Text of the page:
A Streetcar Named Desire Essay

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     It is always interesting to work upon a literary piece when one happens to like it. A streetcar Named Desire by Tennessee Williams is not an exception. There is even more of a pleasure if to take into consideration the fact of not much of a volume.

     The bigger the piece, the more work is ahead – to study it thoughtfully, to collect data, to make references list ready, besides that, the approach itself is more global. One should take it seriously anyway. No matter what piece is under discussion. The characters of the novel are many-sided. It is clear that many things in his novel, despite the realism are figuratively symbolic. It is quite vivid piece though. 

     One is able to feel that the author loves the characters no matter what. There is a respect for their inner worlds based in the approach of the author. One sees stories behind the characters, some psychological layers, a sexual theme is also important, even though it goes through like something an underflow in many things.

     A lot may be interpreted in accordance to Freud in the novel – story of Blanche for example, contradictory if to take into account the fact of her behavior. The playwright makes visible many of different nuances – words, gestures, behavior, and also a strong symbolic layer for example music, etc. All of the above naturally complement the plot of the story.

     Generally, A Streetcar Named Desire is a marvelous play, which is worth of being read. Blanche Dubois is the heroine of the play who attained a triumph success on the scenes of the best world`s theatres and who has become classic of American theatre. She is classified as classic heroes of Williams. It is some sort of a lonely victim or an outsider, who does not accept norms, ruthlessly imposed by the world.

     Williams presents a moment when forced to leave her native town, Blanche Dubois seeks refuge of her sister Stella who lives with her husband Stanley Kowalski on the shabby outskirts of New Orleans in a cramped little flat on the street with pompous name the Elysian Fields. After their parents’ death and Stella went to the town to seek better life, a family nest – “Dream” plantation was left behind. The house was gone to disburse a loan. A tragedy of marriage is behind Blanche Dubois. Allan she loved so much, a young poet and a pretty face turned out to be homosexual. He committed suicide when he found out that Blanche knew his secret. After his death, Blanche tries to forget everything through casual relationships, throwing her cap over the windmill, so the town she lives in becomes scandalized with her adventures. This is how she turns out to be at her sister`s place. Kindhearted, amenable Stella fitted herself into low surroundings pretty much. In the eyes of nervous, sensitive, high hat Blanche, marriage of her younger sister seems to be a misalliance: Stanley is of humble parentage, just a work dork. And she, smart, sophisticated, kind, delicate Blanche – with unjustified and double arrogance (a relic of former aristocratic ambitions) begins to disparage the person almost from the very first meeting under whose roof she found herself a shelter. While Stanley who used to be a rightful owner of his house and to run things with his friends, can hardly bear the presence of drop-in unwelcome guest. Both sides are warlike but the heroine throws down a challenge who by her own deeds makes a inevitable fatal conclusion closer.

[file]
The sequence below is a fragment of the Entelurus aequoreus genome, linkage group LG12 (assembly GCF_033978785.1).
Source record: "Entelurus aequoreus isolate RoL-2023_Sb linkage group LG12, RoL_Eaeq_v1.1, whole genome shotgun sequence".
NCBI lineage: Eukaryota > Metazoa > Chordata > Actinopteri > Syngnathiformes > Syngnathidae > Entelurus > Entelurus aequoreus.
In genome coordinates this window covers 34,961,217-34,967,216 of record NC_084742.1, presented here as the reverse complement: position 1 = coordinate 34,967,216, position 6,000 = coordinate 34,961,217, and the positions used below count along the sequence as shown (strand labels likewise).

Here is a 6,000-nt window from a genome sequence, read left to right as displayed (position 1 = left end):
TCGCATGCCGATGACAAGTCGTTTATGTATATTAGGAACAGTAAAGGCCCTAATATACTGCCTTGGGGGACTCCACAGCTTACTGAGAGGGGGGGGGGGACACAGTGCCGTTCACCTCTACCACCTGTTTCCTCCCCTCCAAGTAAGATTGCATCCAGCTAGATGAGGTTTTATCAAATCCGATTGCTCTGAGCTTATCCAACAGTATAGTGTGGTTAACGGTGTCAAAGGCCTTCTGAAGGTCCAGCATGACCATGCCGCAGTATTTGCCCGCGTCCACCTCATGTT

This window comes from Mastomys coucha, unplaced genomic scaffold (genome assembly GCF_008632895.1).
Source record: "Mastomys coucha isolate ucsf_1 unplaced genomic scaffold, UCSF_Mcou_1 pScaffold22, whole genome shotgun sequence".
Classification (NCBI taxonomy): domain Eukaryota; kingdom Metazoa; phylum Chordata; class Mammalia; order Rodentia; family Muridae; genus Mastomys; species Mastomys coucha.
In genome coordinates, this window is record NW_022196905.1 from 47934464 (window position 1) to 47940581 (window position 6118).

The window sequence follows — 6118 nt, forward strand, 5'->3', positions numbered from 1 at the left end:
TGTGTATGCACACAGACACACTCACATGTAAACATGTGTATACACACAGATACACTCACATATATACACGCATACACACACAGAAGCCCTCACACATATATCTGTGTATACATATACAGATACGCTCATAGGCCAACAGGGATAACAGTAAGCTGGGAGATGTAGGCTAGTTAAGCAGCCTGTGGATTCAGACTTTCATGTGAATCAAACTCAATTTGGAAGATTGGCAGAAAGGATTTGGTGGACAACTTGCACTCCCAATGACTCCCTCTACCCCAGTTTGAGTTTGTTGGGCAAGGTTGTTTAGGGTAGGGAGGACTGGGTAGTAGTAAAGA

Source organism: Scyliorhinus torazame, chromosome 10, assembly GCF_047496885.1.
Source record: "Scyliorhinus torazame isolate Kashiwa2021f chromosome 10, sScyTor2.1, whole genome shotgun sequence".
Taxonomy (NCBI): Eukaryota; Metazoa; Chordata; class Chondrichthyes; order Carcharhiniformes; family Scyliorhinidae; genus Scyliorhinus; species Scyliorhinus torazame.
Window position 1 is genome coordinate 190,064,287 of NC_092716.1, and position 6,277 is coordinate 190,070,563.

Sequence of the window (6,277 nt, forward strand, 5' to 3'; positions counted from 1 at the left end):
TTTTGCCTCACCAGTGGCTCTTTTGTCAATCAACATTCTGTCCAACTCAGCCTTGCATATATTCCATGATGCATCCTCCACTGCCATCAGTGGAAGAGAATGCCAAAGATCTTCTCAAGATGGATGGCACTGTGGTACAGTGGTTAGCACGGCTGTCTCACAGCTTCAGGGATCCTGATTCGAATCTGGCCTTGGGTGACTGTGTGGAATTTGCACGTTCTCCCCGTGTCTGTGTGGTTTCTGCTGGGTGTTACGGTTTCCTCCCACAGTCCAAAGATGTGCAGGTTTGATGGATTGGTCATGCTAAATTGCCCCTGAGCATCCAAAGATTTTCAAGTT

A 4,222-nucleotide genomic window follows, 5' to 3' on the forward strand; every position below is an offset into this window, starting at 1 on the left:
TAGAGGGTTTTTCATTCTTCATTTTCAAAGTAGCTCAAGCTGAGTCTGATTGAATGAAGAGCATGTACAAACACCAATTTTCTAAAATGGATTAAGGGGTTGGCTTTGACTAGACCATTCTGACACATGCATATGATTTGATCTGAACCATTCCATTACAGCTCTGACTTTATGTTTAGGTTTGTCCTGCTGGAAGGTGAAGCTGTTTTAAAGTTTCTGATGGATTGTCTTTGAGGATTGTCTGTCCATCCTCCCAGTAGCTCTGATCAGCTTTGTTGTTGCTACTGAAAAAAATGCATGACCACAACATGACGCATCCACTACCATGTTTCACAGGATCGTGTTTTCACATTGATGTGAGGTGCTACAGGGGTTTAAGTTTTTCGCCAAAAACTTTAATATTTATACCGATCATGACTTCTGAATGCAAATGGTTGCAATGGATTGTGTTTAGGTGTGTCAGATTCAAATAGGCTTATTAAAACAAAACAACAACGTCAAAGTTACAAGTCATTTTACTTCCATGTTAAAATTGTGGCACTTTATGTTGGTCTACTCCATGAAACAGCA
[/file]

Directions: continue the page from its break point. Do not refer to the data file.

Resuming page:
Stanley gets evidences of Blanche`s implausible past and opens up the eyes of kindhearted bachelor Mitch who was impressed with charm and charisma of Blanche. He breaks up with her. In addition, Stanley makes a gift for his sister-in-law, a bus ticket to Loral city she escaped from. Stanley rather ruthlessly smashes her fantasies, scoff at her “noble”, “of high society” pretensions worth of the worst ragman. Stanley wishes for destruction of the world Blanche keeps on living in.         

     Peculiar for the playwright interest for deep subconscious layers of psychic have found a reflection in the cruel, fatal relations between Blanche Dubois and Stanley Kowalski. Moreover, a collision of weakness and strength are there too, which has always been interesting for Williams. 

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